Cloud computing can lead to increased data security breaches, expert says

Cloud computing can lead to increased data security breaches, expert says

As organizations worldwide deal with data security issues, the use of cloud computing may lead to an increase in breaches, according to a recent Silicon Republic report.

This analysis comes from Don Smith, senior vice president of engineering and technology at Dell, who recently encouraged companies to consider how moving their operations to the cloud may increase their risk of data security breaches.

"As cloud computing adoption picks up pace, promising compelling cost savings and ease of management, it will quickly move from hype to large-scale deployment," said Smith, according to Silicon Republic. "It is important to remember that the risks associated with cloud services are the same risks that we've collectively been dealing with for many years. The only difference now is the context in which they exist."

The news provider's John Kennedy added that while security issues have stopped some companies from adopting cloud computing services, others have used the technology without considering the dangers of storing their data outside of their organization.

Since an organization's data is stored in the cloud, it may not be aware that information has been compromised. According to Smith, companies may also become complacent because they believe that their data is safe behind a firewall, so it is automatically secure, which is not always the case, Silicon Republic reported.

"The most common type of cloud service is Software-as-a-Service, but organizations are also adopting infrastructure-as-a-Service and making forays into Platform-as-a-Service offerings, said Smith.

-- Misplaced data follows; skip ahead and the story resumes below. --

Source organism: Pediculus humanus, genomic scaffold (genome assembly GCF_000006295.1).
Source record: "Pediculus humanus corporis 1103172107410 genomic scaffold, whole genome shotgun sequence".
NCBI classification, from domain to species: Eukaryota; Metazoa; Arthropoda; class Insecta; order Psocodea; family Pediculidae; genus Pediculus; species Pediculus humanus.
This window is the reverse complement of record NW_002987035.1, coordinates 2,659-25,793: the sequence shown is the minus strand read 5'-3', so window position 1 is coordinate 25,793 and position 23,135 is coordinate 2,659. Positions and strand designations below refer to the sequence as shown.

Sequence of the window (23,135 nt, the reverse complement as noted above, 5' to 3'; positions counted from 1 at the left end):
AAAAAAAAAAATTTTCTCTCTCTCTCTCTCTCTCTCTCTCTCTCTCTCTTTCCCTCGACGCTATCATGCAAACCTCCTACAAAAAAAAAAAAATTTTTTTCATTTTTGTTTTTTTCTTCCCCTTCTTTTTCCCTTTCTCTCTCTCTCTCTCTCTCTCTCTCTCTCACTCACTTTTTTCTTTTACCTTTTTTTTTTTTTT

Smith encourages organizations to conduct a formal risk assessment regarding what type of outsourced service they plan to adopt. By approaching the cloud this way, companies know what they are being exposed to and where the risks are, Smith said, according to the report.

In addition to Smith's assertion regarding the cloud, Dell's SecureWorks team advises companies to consider several aspects of the technology before making the migration. According to the Silicon Republic report, organizations should ask if their data is segregated from other customer information, which parties have access to the data, how is the access controlled, can they migrate their data to another cloud provider or back in-house and what security controls are available to protect the information.

While some experts are concerned with the stability of cloud computing, a study released earlier this year by nCircle revealed that many companies indicated they are more likely to adopt cloud services providers that are compliant with standards from the Federal Information Security Act and Payment Card Industry.

Of the more than 550 participants surveyed, 69 percent said they considered FISMA and PCI compliance important factors to consider before migrating to the cloud, up from 63 percent who said the same last year. According to the study, nearly 70 percent of organizations were considering adopting cloud computing services, increasing from 66 percent from 2010.

"These results are a clear indication that there is demand for specific and tangible assurance of security and compliance measures from cloud vendors," said Tim Keanini, chief technology officer for nCircle. "IT security professionals are informed buyers. They know that cloud vendors currently produce very little evidence of their internal security and compliance processes and do not allow their customers to conduct their own security and compliance audits."

Other findings of the nCircle survey revealed that despite security concerns, 32 percent of participants said the cost benefits of cloud computing outweigh the risks. According to the study, this has also grown from 2010 levels, when 26 percent of organizations answered similarly.